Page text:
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Play Ouya Game From Space! And Protect the Moon

By
Posted on February 3, 2013 AT 08:00am

One of the biggest surprises last year was the runaway success of the Kickstarter campaign for the upcoming android-based console, the Ouya. Chatting with one of my old classmates from my alma mater, UNC Asheville, I discovered he was developing a game for the new system. After expressing an interest in checking out his game, Designer Greg Bliss, offered me a chance to try the game out.

Shooter From Space! puts you in control of the most awesome turret ever. With lasers and a slew of powerful weapons, you’re tasked with protecting the moon from invading aliens.

The game itself is pretty simple, aim the turret at the bad guys and make sure you don’t get hit by anything. The real fun comes with pairing the weapons together to make deadly combinations for racking up a huge high score.  There were nine upgrades available in the build of the game I played: the missile jammer, flame thrower, scanning missile, speed reload, olympic torch, crater creator, atomic force field, L.A.S.E.R. and black hole gun. Each weapon offers their own strengths and drawbacks, some of them being defensive, like the atomic force field, and others being awesomely offensive.  During my play-through, my favorite combination ended up being the scanning missile, crater creator and black hole gun.  While it was a riskier combination, I blasted away more aliens and felt like I was racking up a high score while using it.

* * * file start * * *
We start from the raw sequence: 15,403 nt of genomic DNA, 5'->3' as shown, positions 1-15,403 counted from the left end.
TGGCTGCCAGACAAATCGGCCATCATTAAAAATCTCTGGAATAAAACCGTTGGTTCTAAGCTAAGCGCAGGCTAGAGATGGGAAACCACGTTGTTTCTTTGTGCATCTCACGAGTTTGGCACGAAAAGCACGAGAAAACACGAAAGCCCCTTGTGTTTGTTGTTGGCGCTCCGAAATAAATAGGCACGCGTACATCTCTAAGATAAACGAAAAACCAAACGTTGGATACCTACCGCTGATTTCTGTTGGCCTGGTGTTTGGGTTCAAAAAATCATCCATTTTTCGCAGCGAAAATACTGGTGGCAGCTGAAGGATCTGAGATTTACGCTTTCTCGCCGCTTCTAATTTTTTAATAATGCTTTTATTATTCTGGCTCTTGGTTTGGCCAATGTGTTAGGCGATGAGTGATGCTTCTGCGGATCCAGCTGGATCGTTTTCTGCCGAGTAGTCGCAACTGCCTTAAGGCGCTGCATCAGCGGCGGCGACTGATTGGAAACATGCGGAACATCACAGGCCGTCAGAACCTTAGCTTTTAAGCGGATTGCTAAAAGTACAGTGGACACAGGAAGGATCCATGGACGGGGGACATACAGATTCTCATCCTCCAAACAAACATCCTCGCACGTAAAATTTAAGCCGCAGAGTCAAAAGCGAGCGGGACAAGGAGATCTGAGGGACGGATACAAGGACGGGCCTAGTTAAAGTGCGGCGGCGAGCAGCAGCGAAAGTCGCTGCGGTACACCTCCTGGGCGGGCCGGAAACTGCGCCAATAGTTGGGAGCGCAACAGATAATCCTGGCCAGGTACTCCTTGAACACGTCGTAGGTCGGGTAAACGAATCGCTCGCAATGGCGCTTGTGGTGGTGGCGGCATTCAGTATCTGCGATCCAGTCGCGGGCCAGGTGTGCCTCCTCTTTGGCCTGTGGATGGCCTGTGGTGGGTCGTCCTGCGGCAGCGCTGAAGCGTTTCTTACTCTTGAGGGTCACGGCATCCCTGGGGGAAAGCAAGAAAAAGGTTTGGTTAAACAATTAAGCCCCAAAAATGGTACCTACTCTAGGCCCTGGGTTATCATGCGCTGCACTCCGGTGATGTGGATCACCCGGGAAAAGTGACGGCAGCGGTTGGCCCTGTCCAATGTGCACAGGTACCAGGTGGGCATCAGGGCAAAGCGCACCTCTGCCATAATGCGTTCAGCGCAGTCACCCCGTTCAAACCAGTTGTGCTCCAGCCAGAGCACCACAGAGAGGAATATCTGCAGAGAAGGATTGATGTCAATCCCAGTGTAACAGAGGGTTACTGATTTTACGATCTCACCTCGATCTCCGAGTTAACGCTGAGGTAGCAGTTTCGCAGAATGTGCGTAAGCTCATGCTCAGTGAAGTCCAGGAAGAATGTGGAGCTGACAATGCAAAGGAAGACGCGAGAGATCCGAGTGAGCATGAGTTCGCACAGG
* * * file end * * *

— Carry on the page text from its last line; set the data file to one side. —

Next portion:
While it wasn’t quite complete, I can really feel the potential this game has to become a really fun pick up and play title. It’s easy to get lost in making sure the enemy missiles aren’t reaching you and the weapons are a ton of fun.

If you want to try your hand at the game, you’ll have your chance from February 4th through the 11th, as they are launching a web-based version of the game that you can find on their main website:

www.fromspacegame.com

I also got the chance to chat with Greg for a bit about the game. You can check out our conversation below and a trailer for From Space! at the bottom of this post. Make sure to play the game while it’s up on their website next week!

What games, or other media, inspired From Space!?